Visit http://knitfreedom.com/brioche to watch the entire video course and get more great tips to help you learn how to knit brioche.
The Italian cast-on makes a stretchy invisible edge that blends perfectly into 1×1 ribbing. The trick is the stitches that are used in the cast-on.
With a normal long-tail cast-on, the stitches that go on the needle are knit stitches, with a chain of stitches around the bottom to hold them together.
With the Italian cast-on, you actually cast on a knit stitch and then a purl stitch (I show you how in the video), thereby avoiding any line or separation when you start ribbing.
The trouble is, even though the Italian cast-on makes a perfect edge for ribbing, it's not very sturdy on its own. It's just one strand of yarn, like the backwards-loop cast-on.
So in order to make a gorgeous edge, the Italian cast-on needs reinforcement.
To Protect The Cast-On Edge, Add Tubular Set-Up Rows
For whatever reason, that's what they're called, and they are the perfect partner for the Italian cast-on. They add sturdiness and strength to the edge by creating a reinforcement of alternately slipped and knitted stitches.
Know how when you slip a stitch, the working yarn makes a little ladder across the back of the stitch?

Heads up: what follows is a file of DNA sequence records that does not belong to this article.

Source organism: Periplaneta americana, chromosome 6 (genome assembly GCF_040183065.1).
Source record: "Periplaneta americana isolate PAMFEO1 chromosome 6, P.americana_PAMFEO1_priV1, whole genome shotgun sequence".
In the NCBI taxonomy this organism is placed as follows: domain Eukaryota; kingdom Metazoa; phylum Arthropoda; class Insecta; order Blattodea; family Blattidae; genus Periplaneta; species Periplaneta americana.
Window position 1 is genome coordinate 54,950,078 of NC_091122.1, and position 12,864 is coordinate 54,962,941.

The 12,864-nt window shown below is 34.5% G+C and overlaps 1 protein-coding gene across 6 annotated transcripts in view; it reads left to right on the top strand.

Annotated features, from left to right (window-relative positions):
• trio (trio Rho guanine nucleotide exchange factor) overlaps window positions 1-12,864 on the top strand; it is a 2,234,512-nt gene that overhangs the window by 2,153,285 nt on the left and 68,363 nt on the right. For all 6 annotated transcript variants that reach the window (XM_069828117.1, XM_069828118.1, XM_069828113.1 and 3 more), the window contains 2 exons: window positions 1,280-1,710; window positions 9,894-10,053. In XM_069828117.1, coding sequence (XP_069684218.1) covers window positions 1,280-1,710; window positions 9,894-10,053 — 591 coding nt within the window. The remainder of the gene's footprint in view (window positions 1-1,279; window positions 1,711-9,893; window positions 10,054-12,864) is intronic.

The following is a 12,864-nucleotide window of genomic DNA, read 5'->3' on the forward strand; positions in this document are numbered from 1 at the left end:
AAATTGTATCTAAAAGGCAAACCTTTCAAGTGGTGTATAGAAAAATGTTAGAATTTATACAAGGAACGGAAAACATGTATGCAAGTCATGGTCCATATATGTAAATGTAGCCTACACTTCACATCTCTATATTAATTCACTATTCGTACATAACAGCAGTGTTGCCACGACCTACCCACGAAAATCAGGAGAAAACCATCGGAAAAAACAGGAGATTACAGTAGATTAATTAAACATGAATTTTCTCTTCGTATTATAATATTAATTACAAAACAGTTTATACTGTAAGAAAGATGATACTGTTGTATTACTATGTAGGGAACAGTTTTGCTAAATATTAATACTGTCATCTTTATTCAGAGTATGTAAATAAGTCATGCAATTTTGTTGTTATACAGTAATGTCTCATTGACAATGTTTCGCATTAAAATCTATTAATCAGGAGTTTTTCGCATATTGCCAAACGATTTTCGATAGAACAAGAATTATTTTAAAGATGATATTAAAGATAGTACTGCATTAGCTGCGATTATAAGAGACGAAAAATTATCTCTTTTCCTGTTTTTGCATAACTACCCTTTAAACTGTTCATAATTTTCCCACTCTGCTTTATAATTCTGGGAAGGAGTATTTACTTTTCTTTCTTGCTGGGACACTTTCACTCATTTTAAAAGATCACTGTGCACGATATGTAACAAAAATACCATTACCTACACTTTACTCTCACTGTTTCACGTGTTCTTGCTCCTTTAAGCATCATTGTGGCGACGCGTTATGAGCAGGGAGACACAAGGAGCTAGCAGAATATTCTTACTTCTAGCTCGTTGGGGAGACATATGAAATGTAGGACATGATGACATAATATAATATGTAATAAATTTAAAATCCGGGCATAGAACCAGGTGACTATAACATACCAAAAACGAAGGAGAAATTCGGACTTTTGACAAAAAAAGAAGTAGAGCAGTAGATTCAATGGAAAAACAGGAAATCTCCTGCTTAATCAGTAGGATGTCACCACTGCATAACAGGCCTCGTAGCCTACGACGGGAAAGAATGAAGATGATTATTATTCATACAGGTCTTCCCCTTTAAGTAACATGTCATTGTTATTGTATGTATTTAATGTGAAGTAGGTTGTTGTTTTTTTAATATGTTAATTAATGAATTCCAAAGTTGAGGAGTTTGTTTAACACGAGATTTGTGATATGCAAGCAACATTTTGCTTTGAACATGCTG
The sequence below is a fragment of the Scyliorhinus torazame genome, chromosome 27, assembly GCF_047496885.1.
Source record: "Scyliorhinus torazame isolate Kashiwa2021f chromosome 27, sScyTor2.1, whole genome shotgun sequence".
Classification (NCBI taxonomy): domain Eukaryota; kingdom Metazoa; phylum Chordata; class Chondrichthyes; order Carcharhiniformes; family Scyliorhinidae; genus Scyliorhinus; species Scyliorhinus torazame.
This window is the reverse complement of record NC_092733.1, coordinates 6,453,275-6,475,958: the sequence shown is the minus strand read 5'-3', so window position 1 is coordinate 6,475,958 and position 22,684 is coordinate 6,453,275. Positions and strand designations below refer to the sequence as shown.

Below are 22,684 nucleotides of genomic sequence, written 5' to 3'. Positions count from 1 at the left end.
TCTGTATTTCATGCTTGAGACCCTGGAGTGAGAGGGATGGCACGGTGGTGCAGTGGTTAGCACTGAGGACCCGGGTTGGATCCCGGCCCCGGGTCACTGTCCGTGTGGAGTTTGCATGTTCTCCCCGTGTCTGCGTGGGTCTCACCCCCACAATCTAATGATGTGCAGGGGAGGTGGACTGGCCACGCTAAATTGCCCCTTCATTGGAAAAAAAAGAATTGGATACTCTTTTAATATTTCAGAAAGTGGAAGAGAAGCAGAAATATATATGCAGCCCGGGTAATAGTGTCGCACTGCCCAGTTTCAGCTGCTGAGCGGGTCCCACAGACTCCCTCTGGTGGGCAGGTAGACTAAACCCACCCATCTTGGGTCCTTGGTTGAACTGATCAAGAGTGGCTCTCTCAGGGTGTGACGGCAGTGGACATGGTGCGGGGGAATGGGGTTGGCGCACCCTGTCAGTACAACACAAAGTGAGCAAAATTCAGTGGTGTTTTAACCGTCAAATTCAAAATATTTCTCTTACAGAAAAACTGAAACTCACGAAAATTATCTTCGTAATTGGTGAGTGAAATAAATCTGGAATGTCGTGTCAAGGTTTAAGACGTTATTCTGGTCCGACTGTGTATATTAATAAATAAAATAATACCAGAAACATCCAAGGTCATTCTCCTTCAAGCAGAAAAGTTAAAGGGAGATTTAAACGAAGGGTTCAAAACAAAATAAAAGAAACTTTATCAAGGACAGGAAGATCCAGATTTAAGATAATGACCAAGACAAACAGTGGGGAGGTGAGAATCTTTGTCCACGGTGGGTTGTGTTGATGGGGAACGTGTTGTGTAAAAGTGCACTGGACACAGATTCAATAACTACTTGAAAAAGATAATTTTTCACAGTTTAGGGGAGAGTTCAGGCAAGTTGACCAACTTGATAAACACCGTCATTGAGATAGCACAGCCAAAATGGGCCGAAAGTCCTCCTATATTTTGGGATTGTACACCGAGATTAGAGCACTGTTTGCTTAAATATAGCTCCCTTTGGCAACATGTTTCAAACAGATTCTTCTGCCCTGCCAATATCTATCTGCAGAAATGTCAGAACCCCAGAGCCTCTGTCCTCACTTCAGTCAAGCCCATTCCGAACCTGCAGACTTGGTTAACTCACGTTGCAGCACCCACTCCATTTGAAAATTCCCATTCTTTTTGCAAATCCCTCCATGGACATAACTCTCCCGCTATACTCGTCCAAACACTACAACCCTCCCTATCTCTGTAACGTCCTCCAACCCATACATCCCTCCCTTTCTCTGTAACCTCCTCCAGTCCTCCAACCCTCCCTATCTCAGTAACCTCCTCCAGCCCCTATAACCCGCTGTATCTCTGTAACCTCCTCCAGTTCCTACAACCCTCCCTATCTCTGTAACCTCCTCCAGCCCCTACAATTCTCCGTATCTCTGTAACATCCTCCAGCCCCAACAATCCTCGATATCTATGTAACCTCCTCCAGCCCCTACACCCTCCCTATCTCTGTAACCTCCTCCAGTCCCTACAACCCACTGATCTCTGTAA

On projects like Fair-Isle sweaters, the unused colors "float" across the back of the work, adding strength and warmth.
When we use that same technique on the Italian cast-on, the little floats pull the knitting together while the slipped stitches reinforce the columns of the ribbing and make the knit stitches stand out.
Use This Cast-On For Projects With Worsted to Bulky Yarn
Anytime you have a project that starts with highly-visible ribbing, you can add a nice edge using the Italian cast-on.
I especially recommend it for projects using bulky yarn, like my bulky-weight mitten pattern.
The reason for that is, the thicker the yarn, the more visible the cast-on edge.
Tip: Brioche projects are a great opportunity to use the Italian cast-on.
Brioche knitting is just ribbing at heart, only stretchier, so you do need to use a special cast-on like this one to make sure that the edge doesn't look funny.
In the video, I use a bulky-weight yarn to demonstrate the technique. You can see what the edge is supposed to look like and how nice it looks, especially on thicker yarns.
Tubular Set-Up Written Instructions: Cast on an even number of stitches using the Italian cast-on. Turn work.
Row 1: K1, sl 1 wyif, move yarn to back. Repeat across row. P last 2 sts together. Turn.
Row 2: K1, sl 1 wyif, move yarn to back. Repeat across row. P last st.
● sl 1 wyif — slip 1 with yarn in front
Are you going to try this technique out? Leave a comment and let me know what you think!
See photos and read the blog post here:
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